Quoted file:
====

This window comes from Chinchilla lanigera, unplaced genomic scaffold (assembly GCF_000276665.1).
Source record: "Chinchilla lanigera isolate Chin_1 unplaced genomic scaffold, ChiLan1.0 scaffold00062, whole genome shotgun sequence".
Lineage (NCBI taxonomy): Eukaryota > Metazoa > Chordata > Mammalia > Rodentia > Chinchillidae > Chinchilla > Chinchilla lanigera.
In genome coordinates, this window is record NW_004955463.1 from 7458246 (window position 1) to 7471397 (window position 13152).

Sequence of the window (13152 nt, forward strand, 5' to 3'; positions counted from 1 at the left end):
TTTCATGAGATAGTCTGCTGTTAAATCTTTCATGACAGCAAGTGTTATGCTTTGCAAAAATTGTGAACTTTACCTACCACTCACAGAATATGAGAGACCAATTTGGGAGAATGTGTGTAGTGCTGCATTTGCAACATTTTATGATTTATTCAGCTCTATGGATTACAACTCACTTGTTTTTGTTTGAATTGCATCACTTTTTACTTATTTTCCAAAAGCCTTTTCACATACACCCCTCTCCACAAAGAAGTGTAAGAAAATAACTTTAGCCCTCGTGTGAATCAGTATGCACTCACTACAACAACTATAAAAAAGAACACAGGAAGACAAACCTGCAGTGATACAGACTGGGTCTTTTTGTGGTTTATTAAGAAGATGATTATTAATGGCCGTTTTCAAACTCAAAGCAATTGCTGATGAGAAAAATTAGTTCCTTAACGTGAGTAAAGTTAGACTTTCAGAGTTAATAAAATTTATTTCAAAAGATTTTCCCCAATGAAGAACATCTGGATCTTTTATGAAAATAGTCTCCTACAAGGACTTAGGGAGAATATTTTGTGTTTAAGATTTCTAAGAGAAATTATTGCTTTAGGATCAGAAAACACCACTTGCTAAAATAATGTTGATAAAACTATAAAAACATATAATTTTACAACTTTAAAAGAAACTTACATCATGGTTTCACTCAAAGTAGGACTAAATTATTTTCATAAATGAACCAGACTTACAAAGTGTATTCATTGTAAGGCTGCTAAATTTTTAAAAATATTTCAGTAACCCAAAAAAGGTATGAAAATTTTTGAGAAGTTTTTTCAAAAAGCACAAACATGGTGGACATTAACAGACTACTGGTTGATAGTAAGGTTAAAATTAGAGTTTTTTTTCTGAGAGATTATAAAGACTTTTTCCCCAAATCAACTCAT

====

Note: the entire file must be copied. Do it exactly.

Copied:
This window comes from Chinchilla lanigera, unplaced genomic scaffold (assembly GCF_000276665.1).
Source record: "Chinchilla lanigera isolate Chin_1 unplaced genomic scaffold, ChiLan1.0 scaffold00062, whole genome shotgun sequence".
Lineage (NCBI taxonomy): Eukaryota > Metazoa > Chordata > Mammalia > Rodentia > Chinchillidae > Chinchilla > Chinchilla lanigera.
In genome coordinates, this window is record NW_004955463.1 from 7458246 (window position 1) to 7471397 (window position 13152).

Sequence of the window (13152 nt, forward strand, 5' to 3'; positions counted from 1 at the left end):
TTTCATGAGATAGTCTGCTGTTAAATCTTTCATGACAGCAAGTGTTATGCTTTGCAAAAATTGTGAACTTTACCTACCACTCACAGAATATGAGAGACCAATTTGGGAGAATGTGTGTAGTGCTGCATTTGCAACATTTTATGATTTATTCAGCTCTATGGATTACAACTCACTTGTTTTTGTTTGAATTGCATCACTTTTTACTTATTTTCCAAAAGCCTTTTCACATACACCCCTCTCCACAAAGAAGTGTAAGAAAATAACTTTAGCCCTCGTGTGAATCAGTATGCACTCACTACAACAACTATAAAAAAGAACACAGGAAGACAAACCTGCAGTGATACAGACTGGGTCTTTTTGTGGTTTATTAAGAAGATGATTATTAATGGCCGTTTTCAAACTCAAAGCAATTGCTGATGAGAAAAATTAGTTCCTTAACGTGAGTAAAGTTAGACTTTCAGAGTTAATAAAATTTATTTCAAAAGATTTTCCCCAATGAAGAACATCTGGATCTTTTATGAAAATAGTCTCCTACAAGGACTTAGGGAGAATATTTTGTGTTTAAGATTTCTAAGAGAAATTATTGCTTTAGGATCAGAAAACACCACTTGCTAAAATAATGTTGATAAAACTATAAAAACATATAATTTTACAACTTTAAAAGAAACTTACATCATGGTTTCACTCAAAGTAGGACTAAATTATTTTCATAAATGAACCAGACTTACAAAGTGTATTCATTGTAAGGCTGCTAAATTTTTAAAAATATTTCAGTAACCCAAAAAAGGTATGAAAATTTTTGAGAAGTTTTTTCAAAAAGCACAAACATGGTGGACATTAACAGACTACTGGTTGATAGTAAGGTTAAAATTAGAGTTTTTTTTCTGAGAGATTATAAAGACTTTTTCCCCAAATCAACTCAT